Going into your freshman year of college is one of the most exciting times in your life. It's something you've been waiting for your entire life after watching movies all of your childhood and hearing stories from older friends or siblings and family members. It's a time to re-invent yourself, but there are a lot of things I wish someone would have told me before I started, so I hope to save you from that. Here are some need-to-knows before you start your freshman year of college.
If you're living on campus (which a lot of us choose to do), packing is one of the most important parts of getting ready for college. The most important thing to remember about packing for college is: Do not pack your entire room, and especially, do not pack your entire closet. As much as you think you'll need your bluetooth radio, all 20 pairs of shoes you own, and all of your clothes, you won't have room. I tried this, and I sent my mom home on move-in day with almost half of the things I packed and my roommate and I still had a tough time fitting everything in our room. One thing you do need to make sure to pack plenty of is snacks. Whether you're just hanging out in your room watching the new season of "Orange Is the New Black" on Netflix or you're up all night studying for your Bio final tomorrow morning, those snacks will come in handy. There is also a good chance that more than once you'll be hungry but too lazy to go to the dining hall, so you'll need some ramen, soup, or anything else you can substitute as a meal. When you start running out of snacks, you'll probably make up some pretty interesting meals but we've all been there.
(This was way too much stuff.)
2. School work
This isn't high school anymore. Whether you thought so before or not, you will realize in college that high school was easy. Though you may not have had to study in high school, or very hard at that, study, study, study. You're paying hundreds of dollars for each class, and thousands of dollars each semester and school year. You may as well burn about $50,000 if you think you're going to be able to go to college just have fun and not do any hard work, because you're wrong. You need to put effort into your work, and lots of it. College is totally different. The vast majority of your assignments will be due online. Checking in on your assignments for each class and checking your school e-mail daily is a must. It's super easy to fall behind if you don't. I also learned this, so get into the habit early. Checking your e-mail really comes in handy in the winter at 6am when you're trying to find out if school is canceled, but Yik Yak almost always knows first. You will pray for snow days when you didn't study for the test the next day, and you will spent countless nights up all night studying for the next days exam. Welcome to college.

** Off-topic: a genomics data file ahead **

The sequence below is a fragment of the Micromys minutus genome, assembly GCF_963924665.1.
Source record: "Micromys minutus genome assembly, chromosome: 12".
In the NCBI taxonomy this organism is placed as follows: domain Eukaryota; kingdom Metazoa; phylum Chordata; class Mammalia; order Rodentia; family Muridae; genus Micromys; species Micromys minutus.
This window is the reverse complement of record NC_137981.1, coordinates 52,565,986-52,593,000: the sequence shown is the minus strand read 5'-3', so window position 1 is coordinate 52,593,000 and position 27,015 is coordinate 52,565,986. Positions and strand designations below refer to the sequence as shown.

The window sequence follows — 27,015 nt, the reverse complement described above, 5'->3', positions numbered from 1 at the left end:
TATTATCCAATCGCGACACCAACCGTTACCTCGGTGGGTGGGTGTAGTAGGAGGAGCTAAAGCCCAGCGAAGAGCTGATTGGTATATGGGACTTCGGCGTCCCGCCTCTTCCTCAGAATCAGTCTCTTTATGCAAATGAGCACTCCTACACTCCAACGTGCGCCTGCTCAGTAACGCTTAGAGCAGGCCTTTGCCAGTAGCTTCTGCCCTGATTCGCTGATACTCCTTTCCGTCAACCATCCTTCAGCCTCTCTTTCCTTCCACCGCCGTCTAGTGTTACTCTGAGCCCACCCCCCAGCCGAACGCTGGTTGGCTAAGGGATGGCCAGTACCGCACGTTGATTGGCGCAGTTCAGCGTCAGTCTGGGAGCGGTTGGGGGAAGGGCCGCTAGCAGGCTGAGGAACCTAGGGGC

You'll get very used to your bed looking like this about 90% of the time.
As much as this doesn't sound important, you should get to know your teachers early on. Something as simple as introducing yourself the first class or e-mailing them to have a good Labor Day weekend goes a long way. Getting to know your teachers in the beginning of the semester can save your ass, and it also makes asking for help a lot easier. E-mail your teacher before missing a class. They'll respect you a lot more, and I can tell you it helped me go from a deserved F to a C.
Books are expensive, like crazy expensive. Between books and access codes I spent over $1,000 freshman year. Over $500 on a math book. Look for books online, on places such like Amazon, but order them early because though there is syllabus week, some teachers assign homework the first week. You most likely won't ever need to bring your books to class, but they're important for studying and teaching yourself what you didn't learn in class. (Yes, you're expected to know things you didn't get taught in class.) Some classes don't even use books, so try to figure out the consensus before spending money on books (some teachers may also tell you that they aren't using the book and to not bother buying it). Books at your school bookstore may seem more convenient but they're probably super expensive. Older students usually try to sell their books to freshman. Also check into renting from your bookstore because it's a lot cheaper and you can get rid of the book you'll never use again at the end of the semester hassle-free. You also don't need all new school supplies like you have always enjoyed. Use your old backpack and calculator. All you'll need new is some notebooks and some pens and pencils.
Do not make the mistake of carrying these to class on the first day.
You'll meet plenty of new friends, and you're living with them. It doesn't get better than that. It isn't always great. There will be times when you just want to sleep and your floor mates are running up and down the hallway screaming, and there will be times your roommate needs to pull an all-nighter and study and you need to sleep and vice-versa. But you figure it out. Although you've met great new friends, never forget your friends at home, even if it's just hanging out for the night.
Last and most importantly, have fun. Most people look back at college and remember it as the best time of their lives. Enjoy yourself, skip class a few times, meet new people, make midnight trips to Walmart, stay in for the night eating Pizza Hut, and dress up for Halloween with your friends because this is the last time in your life you're allowed to be irresponsible and carefree (almost). Have fun, but don't forget why you're there.